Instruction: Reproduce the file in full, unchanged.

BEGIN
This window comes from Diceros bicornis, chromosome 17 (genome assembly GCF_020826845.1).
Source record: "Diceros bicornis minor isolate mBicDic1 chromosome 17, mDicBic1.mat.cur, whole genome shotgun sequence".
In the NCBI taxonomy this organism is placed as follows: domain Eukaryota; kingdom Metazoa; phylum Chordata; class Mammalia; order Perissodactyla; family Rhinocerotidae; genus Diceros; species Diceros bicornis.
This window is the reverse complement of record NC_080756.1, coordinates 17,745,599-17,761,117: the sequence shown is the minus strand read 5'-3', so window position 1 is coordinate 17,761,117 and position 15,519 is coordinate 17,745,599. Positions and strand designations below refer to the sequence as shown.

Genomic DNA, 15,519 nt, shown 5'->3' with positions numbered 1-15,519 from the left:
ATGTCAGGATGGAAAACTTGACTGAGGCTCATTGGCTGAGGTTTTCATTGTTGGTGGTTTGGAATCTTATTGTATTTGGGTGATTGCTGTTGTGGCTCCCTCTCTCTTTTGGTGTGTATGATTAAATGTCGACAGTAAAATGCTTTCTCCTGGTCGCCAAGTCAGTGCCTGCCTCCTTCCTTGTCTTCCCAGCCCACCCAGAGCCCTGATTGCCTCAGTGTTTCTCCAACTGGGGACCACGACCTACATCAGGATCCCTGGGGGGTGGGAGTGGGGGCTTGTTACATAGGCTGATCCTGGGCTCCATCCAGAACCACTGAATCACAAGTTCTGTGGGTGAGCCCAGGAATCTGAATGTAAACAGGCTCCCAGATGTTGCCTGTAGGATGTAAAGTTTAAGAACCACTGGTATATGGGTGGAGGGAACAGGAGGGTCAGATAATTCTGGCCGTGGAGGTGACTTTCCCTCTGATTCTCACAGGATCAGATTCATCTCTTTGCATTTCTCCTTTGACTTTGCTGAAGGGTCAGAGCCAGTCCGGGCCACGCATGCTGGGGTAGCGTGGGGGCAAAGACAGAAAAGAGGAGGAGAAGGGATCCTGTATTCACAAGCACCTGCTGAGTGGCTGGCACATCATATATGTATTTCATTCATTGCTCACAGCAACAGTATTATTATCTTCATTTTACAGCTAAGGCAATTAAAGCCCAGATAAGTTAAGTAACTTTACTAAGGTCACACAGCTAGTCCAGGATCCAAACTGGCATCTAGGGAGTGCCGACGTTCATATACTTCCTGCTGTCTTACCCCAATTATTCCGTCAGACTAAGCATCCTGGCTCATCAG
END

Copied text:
This window comes from Diceros bicornis, chromosome 17 (genome assembly GCF_020826845.1).
Source record: "Diceros bicornis minor isolate mBicDic1 chromosome 17, mDicBic1.mat.cur, whole genome shotgun sequence".
In the NCBI taxonomy this organism is placed as follows: domain Eukaryota; kingdom Metazoa; phylum Chordata; class Mammalia; order Perissodactyla; family Rhinocerotidae; genus Diceros; species Diceros bicornis.
This window is the reverse complement of record NC_080756.1, coordinates 17,745,599-17,761,117: the sequence shown is the minus strand read 5'-3', so window position 1 is coordinate 17,761,117 and position 15,519 is coordinate 17,745,599. Positions and strand designations below refer to the sequence as shown.

Genomic DNA, 15,519 nt, shown 5'->3' with positions numbered 1-15,519 from the left:
ATGTCAGGATGGAAAACTTGACTGAGGCTCATTGGCTGAGGTTTTCATTGTTGGTGGTTTGGAATCTTATTGTATTTGGGTGATTGCTGTTGTGGCTCCCTCTCTCTTTTGGTGTGTATGATTAAATGTCGACAGTAAAATGCTTTCTCCTGGTCGCCAAGTCAGTGCCTGCCTCCTTCCTTGTCTTCCCAGCCCACCCAGAGCCCTGATTGCCTCAGTGTTTCTCCAACTGGGGACCACGACCTACATCAGGATCCCTGGGGGGTGGGAGTGGGGGCTTGTTACATAGGCTGATCCTGGGCTCCATCCAGAACCACTGAATCACAAGTTCTGTGGGTGAGCCCAGGAATCTGAATGTAAACAGGCTCCCAGATGTTGCCTGTAGGATGTAAAGTTTAAGAACCACTGGTATATGGGTGGAGGGAACAGGAGGGTCAGATAATTCTGGCCGTGGAGGTGACTTTCCCTCTGATTCTCACAGGATCAGATTCATCTCTTTGCATTTCTCCTTTGACTTTGCTGAAGGGTCAGAGCCAGTCCGGGCCACGCATGCTGGGGTAGCGTGGGGGCAAAGACAGAAAAGAGGAGGAGAAGGGATCCTGTATTCACAAGCACCTGCTGAGTGGCTGGCACATCATATATGTATTTCATTCATTGCTCACAGCAACAGTATTATTATCTTCATTTTACAGCTAAGGCAATTAAAGCCCAGATAAGTTAAGTAACTTTACTAAGGTCACACAGCTAGTCCAGGATCCAAACTGGCATCTAGGGAGTGCCGACGTTCATATACTTCCTGCTGTCTTACCCCAATTATTCCGTCAGACTAAGCATCCTGGCTCATCAG